Early Life

Wilfred Southey Ramke-Meyer later known as Brownie, was born on the farm Leeukop 1898 at the Junction of the Crocodile River (source of the Limpopo River) and the Jukskei River. His father was a German immigrant and his mother was born in the Cape Colony a direct descendant from 1820 Settler parents. During the Anglo Boer war it got too dangerous to remain on Leeukop so they moved closer to Johannesburg and settled on a farm in what is today the suburb of Orchards / Orange Grove.

From the Minute Brownie could crawl then walk he headed for the , open veld and bush whenever he got the chance, and as he grew, so did his fascination for the outdoors. At every opportunity he got, he would be off camping , tramping or cycling in the bush . During the Great War his father was incarcerated as a POW still being a German national. Brownie as oldest son then took over the running and management of the dairy farm while still attending King Edward School. This was a great time of struggle to survive for the whole family who without his help would undoubtedly have had to face possible disaster.

After matriculating in 1916 he went to the then Messina Copper Mines or M.T.D. to do an apprenticeship as Fitter and Turner. While doing this he qualified and graduated, by correspondence and received degrees as both a Mechanical and an electrical Engineer . During this time he spent every free hour he could in the bush hunting and exploring. Being close to the Limpopo River, he spent much of his time in the area of the River watching the dramatic rises during floods and falls during the dry times. The fluctuations fascinated him, and he gradually developed a hankering to see if he could construct a boat which could take him to the sea, even though he had ,had very little experience with any type of amphibious craft.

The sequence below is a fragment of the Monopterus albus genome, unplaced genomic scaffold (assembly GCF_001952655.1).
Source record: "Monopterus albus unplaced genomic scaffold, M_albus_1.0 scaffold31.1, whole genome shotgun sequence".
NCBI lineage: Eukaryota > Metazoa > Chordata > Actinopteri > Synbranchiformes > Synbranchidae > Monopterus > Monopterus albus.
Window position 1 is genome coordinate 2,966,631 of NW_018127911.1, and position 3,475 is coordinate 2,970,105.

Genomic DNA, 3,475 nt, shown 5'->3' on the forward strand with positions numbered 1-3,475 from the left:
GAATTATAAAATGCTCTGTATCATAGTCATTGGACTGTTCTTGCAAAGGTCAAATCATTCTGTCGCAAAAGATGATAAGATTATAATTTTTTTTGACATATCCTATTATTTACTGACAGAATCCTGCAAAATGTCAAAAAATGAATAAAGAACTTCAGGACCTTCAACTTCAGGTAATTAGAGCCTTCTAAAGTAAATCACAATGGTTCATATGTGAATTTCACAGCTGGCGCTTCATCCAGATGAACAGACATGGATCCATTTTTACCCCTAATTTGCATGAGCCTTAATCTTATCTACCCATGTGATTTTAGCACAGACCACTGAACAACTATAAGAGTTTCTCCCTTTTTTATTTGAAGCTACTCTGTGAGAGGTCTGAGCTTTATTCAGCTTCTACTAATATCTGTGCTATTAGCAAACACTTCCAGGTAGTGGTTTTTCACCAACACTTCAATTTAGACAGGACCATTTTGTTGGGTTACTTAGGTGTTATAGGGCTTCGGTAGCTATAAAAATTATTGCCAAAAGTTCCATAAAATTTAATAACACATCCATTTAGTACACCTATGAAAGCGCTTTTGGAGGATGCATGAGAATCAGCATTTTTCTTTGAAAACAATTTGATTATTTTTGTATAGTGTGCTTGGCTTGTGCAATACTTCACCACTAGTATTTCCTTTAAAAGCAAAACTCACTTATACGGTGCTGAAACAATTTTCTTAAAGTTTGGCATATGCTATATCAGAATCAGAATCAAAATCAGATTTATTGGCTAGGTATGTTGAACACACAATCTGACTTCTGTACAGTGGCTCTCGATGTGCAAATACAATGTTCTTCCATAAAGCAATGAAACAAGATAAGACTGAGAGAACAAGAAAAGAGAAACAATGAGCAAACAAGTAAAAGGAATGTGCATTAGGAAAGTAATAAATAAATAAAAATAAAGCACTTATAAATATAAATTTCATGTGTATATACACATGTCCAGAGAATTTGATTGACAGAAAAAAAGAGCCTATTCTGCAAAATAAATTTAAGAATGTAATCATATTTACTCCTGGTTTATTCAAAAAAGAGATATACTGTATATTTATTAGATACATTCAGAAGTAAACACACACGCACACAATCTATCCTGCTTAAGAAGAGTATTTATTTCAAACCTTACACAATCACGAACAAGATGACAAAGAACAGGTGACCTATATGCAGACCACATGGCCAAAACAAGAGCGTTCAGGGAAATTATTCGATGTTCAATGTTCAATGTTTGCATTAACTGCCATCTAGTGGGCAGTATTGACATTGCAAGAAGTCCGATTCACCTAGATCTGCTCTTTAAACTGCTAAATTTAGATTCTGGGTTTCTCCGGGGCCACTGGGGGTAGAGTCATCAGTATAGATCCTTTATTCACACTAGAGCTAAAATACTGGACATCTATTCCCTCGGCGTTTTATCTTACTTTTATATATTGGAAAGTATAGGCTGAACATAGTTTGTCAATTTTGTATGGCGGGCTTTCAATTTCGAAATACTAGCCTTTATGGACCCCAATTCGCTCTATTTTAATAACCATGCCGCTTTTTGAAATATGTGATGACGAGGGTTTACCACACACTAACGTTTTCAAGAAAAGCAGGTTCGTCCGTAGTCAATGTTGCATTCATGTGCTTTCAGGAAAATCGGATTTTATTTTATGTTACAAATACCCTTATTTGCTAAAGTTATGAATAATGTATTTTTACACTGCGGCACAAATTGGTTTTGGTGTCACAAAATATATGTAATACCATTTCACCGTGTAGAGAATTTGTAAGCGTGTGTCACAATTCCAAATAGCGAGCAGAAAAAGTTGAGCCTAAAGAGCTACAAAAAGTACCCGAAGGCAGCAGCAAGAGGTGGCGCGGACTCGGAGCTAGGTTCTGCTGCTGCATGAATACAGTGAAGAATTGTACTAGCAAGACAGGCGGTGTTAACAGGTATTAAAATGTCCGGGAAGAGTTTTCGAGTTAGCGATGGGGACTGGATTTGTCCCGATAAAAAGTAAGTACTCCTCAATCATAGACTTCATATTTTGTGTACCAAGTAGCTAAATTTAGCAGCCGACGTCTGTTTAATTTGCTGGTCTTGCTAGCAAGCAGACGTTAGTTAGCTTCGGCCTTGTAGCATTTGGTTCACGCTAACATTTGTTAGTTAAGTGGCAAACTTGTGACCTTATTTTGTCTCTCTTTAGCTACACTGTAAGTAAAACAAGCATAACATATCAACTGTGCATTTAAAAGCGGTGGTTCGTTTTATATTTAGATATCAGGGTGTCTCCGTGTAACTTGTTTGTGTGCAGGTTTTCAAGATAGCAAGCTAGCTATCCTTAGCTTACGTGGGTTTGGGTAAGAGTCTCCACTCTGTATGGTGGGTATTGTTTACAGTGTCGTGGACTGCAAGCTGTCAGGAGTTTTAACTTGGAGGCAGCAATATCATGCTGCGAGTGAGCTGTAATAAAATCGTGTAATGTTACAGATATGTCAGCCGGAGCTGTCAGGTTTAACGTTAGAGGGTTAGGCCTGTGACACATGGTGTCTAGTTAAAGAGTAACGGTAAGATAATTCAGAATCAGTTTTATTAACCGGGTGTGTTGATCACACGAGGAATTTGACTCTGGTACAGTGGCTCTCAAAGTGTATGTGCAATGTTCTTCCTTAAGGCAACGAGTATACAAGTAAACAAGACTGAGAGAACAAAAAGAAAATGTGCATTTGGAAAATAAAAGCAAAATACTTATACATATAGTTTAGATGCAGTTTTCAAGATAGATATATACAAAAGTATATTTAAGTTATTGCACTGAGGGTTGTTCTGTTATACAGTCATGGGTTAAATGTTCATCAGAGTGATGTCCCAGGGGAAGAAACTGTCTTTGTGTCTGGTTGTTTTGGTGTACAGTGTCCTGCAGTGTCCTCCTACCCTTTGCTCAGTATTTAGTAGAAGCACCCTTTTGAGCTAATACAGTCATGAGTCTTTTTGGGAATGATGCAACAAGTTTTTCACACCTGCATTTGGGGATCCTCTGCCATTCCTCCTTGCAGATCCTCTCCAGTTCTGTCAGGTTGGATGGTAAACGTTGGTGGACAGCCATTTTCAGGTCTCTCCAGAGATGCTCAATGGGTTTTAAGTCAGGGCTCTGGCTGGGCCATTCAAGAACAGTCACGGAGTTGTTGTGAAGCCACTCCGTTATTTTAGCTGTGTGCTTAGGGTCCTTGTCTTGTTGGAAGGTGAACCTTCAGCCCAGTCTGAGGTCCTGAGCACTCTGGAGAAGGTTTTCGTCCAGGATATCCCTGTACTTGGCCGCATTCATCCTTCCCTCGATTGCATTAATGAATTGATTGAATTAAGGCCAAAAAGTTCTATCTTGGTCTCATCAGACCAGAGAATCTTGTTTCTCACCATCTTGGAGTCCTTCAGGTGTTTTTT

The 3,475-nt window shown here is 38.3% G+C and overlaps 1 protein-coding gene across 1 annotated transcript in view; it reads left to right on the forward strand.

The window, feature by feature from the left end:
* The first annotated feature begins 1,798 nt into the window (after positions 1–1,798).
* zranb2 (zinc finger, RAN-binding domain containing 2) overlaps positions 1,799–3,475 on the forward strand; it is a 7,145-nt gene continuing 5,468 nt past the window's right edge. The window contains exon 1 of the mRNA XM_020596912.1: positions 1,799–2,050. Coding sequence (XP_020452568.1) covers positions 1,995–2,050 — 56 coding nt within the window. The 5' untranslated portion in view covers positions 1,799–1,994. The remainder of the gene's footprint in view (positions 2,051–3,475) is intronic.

In the early 1920’s he persuaded some mates to help him build a punt like craft in the mine workshops. While this was being constructed he asked around about conditions he could expect. The local tribesmen were not boat people as the waters down to Pafuri were too rough and unreliable, unlike the coastal inhabitants who enjoyed quieter waters and relied on their simply built craft or in some cases more sophisticated dugouts to use for transport or fishing in deeper waters. To their knowledge none of their ancestors in that area had been boat or water people either. – In any case it was easier to walk down beside the river where they could kill game and obtain food more easily–The opinion of all of those asked was that going down on the river was madness and only white people would be silly enough to try.

He also obtained the opinion of an old hunter who knew the area well. His opinion was that, to attempt the journey was basically asking for an untimely death, particularly when going through the sheer cliffs at Mahokwe and Qui Qui Qui. As far as he was concerned nobody would be crazy enough to even think they could get through and live.

Undeterred they completed the craft and 4 of them finally set off, farewelled by many well wishers and doom sayers. It was however soon evident that the punt was too heavy and cumbersome, and with no keel or adequate method of propulsion their dreams of just floating down the River were soon shattered. Undeterred, they spent 12 days pushing and pulling before they reached Malala which was a bare 15 miles away, before they finally admitted that the craft was totally unsuitable . They reluctantly gave up and donated the punt to the local people to use as a ferry to cross the river in flood times and returned crestfallen to the mine.

Tedder and Kleynhans with the punt, nearing Malala where they gave up

Tedder and Kleynhans with the punt, nearing Malala where they gave up

This website is an abbreviation of Brownie’s soon to be published biography written by his son Peter (Pep) Ramke (aka Peter Ramka).
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